Refining gear with every hike and eliminating non-essential items and making trade-offs allowed me to get my backpack down to a very respectable 22.75 pounds, before food and water, and still have everything I needed to enjoy a long (300 mile or more) trek and survive a 3-day bout with unexpected severe cold weather. Here's how.
Stove, fuel, cookware and related accessories. This saved about 7 pounds. I carried food that needed no cooking. See my AT No-Cook Menu below. This was a tough trade-off but paid off in big weight savings.
Water Filter. In place of a 2+ pound water filter I used the Polar Pure Iodine crystal system weighing in at 4 ounces. It worked just fine.
Flashlight. In place of my trusty 6-ounce (with extra batteries) Mini Maglight I carried a LED Microlight weighing less than onehalf ounce. Four AA batteries would provide 9 to 10 hrs of light in the Mini Maglight. The LED light burned brightly, providing all the light I needed for over 40 hrs with its original two lithium cell batteries. Every single ounce counts.
Backpack: I chose the lightest pack I could find that had the capacity, ruggedness, utility, fit and comfort I needed. Camp Trails Shasta 65 ***** served me well on 600 miles of the AT, is still as good as new, and weighed just under 4 pounds. I grew to love its internal frame, great fit and adjustability, simplicity, and capacity (4385 to 4956) cu in. This is my 4th and best pack so far.
*Frequent Mail Drops kept my food, consumables and accessory weight down. My other proven weight savings (see AT Basic Gear List for laundry and hygeine) such as the small containers of soap and hygiene and trail laundry supplies, re-supplied every 4 to 8 days, served me well. (Use clear 35mm film canisters with tight lids - free at film developers)
Minimal Clothing (see list), meant frequent trail laundry or smelling like road kill. Pants with zip-off legs and roomy pockets are great. Nylon or polyester clothes DRY QUICK and are easy to wash on the trail. Carry less - wash it often.
*Maps, guides, journal notes - I copied trail guide sections I needed, used margins and backs for journal notes. Carry only current sections and maps, mail others back as used and get new mailed to you as needed.
Adaptability of gear to multiple purposes helps save weight too. My compass was also my shaving mirror and emergency signaling device. One 2-liter lightweight aluminum pot served as washbasin, cook pot and emergency water purifier (boiling water) if necessary. In the pack, it was used as a catch-all for containing and organizing small items that would otherwise get lost. Space blanket served as ground cloth.
Lightweight mummy bag would not keep me warm below its 35 degreeF rating. But with a light fleece liner (doubles as a shawl and warm-night blanket) its cozy to about 25 degreesF and covered with a tent (my bivy) or space blanket it was cozy into the teens.
This list is essentially the same as my Gear List, minus the things eliminated (above) but with a few different items which will appear first and be described in detail. Other descriptions and ratings from my AT Basic Gear List (which see) remain the same. Weights given here are guidelines for your gear selection.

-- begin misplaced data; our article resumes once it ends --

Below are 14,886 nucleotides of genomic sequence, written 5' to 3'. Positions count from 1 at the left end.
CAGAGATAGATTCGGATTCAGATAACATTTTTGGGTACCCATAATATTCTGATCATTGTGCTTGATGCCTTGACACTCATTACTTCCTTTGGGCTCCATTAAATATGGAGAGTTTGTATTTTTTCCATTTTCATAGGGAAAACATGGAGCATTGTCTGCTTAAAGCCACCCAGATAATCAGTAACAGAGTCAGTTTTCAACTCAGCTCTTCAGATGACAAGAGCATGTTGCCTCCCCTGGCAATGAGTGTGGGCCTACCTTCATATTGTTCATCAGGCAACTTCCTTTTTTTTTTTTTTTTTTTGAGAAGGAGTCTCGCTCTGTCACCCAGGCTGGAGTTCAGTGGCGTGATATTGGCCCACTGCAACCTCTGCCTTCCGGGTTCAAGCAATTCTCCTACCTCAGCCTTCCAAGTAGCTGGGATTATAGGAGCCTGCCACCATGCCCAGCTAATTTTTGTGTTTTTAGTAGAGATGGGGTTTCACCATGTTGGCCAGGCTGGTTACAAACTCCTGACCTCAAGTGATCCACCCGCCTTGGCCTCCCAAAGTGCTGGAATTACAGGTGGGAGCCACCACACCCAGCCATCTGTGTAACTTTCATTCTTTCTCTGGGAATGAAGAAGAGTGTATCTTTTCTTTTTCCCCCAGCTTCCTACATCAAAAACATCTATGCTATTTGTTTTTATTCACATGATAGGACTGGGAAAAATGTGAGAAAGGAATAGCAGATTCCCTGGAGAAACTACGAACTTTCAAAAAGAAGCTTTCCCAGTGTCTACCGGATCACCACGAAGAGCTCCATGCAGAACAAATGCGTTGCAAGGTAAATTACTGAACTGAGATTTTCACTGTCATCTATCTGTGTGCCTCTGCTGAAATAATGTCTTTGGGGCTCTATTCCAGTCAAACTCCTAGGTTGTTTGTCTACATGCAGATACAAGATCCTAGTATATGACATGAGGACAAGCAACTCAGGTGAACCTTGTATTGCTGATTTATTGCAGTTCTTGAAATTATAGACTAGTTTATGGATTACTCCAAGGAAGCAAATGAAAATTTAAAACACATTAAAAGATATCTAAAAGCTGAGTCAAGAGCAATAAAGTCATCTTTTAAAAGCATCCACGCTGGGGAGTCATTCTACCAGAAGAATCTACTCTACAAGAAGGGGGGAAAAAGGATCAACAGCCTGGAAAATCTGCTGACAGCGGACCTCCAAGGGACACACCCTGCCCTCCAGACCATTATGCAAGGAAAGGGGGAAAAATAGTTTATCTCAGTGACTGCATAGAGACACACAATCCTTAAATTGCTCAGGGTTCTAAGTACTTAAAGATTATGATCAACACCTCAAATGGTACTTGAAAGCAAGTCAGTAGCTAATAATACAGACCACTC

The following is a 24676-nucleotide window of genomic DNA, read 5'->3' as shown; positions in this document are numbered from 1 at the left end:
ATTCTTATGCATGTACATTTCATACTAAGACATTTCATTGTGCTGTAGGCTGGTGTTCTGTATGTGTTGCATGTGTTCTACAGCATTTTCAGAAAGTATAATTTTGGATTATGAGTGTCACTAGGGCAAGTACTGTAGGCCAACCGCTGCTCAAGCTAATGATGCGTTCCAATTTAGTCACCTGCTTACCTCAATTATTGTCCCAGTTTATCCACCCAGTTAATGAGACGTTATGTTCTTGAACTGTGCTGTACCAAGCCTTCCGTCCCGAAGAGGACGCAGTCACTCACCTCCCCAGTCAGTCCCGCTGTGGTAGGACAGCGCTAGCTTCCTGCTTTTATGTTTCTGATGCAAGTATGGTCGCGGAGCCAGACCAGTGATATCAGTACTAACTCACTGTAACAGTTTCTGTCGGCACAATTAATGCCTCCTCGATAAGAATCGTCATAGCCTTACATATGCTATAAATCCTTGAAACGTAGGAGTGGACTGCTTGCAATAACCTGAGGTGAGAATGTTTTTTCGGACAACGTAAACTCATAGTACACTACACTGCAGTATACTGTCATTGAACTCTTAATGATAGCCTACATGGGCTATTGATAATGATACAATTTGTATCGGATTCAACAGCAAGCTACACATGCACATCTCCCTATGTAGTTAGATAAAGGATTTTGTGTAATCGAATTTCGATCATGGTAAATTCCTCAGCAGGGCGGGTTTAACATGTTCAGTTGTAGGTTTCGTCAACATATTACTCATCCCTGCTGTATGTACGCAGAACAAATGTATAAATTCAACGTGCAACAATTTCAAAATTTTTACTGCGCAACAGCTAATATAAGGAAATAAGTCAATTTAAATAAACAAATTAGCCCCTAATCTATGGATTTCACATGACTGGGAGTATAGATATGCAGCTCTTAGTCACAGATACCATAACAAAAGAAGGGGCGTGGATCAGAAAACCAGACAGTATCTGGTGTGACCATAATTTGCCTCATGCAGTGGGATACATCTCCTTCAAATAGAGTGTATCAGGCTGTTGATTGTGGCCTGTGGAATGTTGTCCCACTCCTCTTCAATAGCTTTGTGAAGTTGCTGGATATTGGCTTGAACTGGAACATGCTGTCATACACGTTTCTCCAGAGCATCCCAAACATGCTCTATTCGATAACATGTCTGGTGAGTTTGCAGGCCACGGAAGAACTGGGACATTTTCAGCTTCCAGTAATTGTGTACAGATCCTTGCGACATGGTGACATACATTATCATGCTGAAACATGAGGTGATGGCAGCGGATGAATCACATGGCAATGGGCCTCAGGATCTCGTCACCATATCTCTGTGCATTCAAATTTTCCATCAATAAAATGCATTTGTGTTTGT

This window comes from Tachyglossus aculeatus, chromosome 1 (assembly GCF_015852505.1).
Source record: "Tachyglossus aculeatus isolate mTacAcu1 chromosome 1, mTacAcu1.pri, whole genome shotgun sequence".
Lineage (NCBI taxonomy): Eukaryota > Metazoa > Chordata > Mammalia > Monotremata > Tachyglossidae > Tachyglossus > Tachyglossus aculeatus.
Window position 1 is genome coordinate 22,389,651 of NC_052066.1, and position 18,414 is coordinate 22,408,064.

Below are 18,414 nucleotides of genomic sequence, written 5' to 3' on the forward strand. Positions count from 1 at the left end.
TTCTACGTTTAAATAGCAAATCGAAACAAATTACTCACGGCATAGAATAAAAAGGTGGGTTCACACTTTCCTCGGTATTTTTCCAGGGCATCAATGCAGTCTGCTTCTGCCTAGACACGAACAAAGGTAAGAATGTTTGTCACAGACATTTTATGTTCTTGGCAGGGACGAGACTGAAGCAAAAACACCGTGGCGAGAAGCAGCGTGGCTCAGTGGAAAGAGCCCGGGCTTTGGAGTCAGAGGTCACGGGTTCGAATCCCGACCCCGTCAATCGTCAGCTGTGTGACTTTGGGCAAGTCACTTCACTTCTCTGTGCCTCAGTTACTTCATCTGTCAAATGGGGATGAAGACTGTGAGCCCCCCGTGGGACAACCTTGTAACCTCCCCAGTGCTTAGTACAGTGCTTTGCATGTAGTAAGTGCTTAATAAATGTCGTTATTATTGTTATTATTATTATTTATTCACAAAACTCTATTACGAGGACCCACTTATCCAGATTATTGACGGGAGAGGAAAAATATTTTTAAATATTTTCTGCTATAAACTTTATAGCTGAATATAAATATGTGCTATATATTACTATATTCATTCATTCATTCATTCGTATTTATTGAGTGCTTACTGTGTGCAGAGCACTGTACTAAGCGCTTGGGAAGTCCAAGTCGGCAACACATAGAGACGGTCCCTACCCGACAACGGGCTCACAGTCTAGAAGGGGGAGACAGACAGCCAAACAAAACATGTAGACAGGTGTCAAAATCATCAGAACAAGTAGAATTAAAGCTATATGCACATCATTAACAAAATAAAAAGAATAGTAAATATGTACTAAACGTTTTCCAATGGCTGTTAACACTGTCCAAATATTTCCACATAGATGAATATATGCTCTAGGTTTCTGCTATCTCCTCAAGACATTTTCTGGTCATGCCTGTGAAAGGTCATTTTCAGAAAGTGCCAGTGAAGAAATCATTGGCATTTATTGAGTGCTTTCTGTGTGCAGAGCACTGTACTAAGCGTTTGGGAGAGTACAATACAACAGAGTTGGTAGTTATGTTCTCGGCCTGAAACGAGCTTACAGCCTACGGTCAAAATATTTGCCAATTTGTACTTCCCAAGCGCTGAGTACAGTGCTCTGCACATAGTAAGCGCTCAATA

Backpack - 3 lbs14oz.
Trekking Poles - 19 oz /pair
|Polar Pure - 4 oz - Iodine crystal purification system - see above.|
|Flashlight - > half oz - Microlight LED - see above|
Tent - 2 lbs 13 oz (sub aluminum stakes for steel)
|Sleeping Bag - 2 lbs 6 oz. See above|
|Sleeping Bag Liner -14.5 oz - see above|
|Sleeping Pad - 14 oz Ridgerest closed cell foam|
Clothes - wear - see above
Clothes - packed
|Rain/wind jacket - 14 oz - Campmor Backpacker II|
|Pack Cover - 6.5 oz|
|Water Bottle - 4oz Nalgene 1 qt. Indestructable.|
|Reserve water bottle - 3.5 oz - 2 liter Hoser|
First Aid Kit - 9.5oz total (2" and 3"roll gauze, Ace bandage, 15 bandaids, iodine, tweezers,
|*Toilet Paper - 1.5 oz - about one half roll less core|
|Camp Towel and washcloth - 2oz|
|*Maps and trail guide. See above|
|Drinking/measuring plastic cup - 1.5 oz - 12 oz capacity|
|Tablespoon - 1 oz|
|Aluminum Pot - 4 oz - 2 liter, multi-purpose|
|Bug Repellant - 1.5 oz DEET (I very seldom use)|
|50 feet 1/8 " dia nylon cord - 3 oz|
|Space Blanket - 2 oz|
|Sunglasses - (mine were Rx - also backup glasses.)|
|2 Fire starter sticks - 2 oz|
|Extra pen, waterproof matches.|
|Mini radio - 2 oz - (Aiwa)|
|*Food - see NO-COOK AT MENU - pack in a separate waterproof nylon sack you can hang.|
|*Sunscreen - 1 oz|
|*Soap - 1 oz|
|*Dish detergent - 1 oz|
|*Sno-Proof boot dressing - 1 oz|
|*Shampoo - 1 oz|
|*Toothpaste - 1.25oz (buy sample size or get small tubes from dentist)|
|Toothbrush - (yes, I shortened the handle)|
|*Ziploc Bags - 2-gal, 1-gal, 2-1 Qt.|
|*Trash bags - tall kitchen - keep gear dry- as needed plus spares.|
* Denotes mail ahead resupply item - carry only what you need - send more as you need it. PLAN AHEAD - the key to a light pack.
NO-COOK AT MENU
Before you gag at the thought of not cooking up tasty delights on the trail, consider this METHOD: Examine your route, pack, carry and eat only when you cannot get meals in town. If you go through a town, eat what appeals to you (or is available) and get two or three meals (burgers, subs-hoagies, sandwiches) to go. This will give you variety without loading down your pack. Use the AT Data book and similar guides to help you PLAN these culinary delights and don't carry food you won't need. You'll spend less time cooking and cleaning up and have a lighter pack.
What you do buy to carry must be CALORIE DENSE and require NO COOKING. You will want the most calories and the least weight per food item with few exceptions. Example: Nuts and Chocolate bars have high calorie to weight ratios, bread and jelly, fruit, veggies are low.
Here's a guide of what I eat when not eating "off trail" food:
Daily total weight of food should be 16 to 19 oz MAX
I carried 1 extra days food at all times - just in case.
Last Updated 7/05/01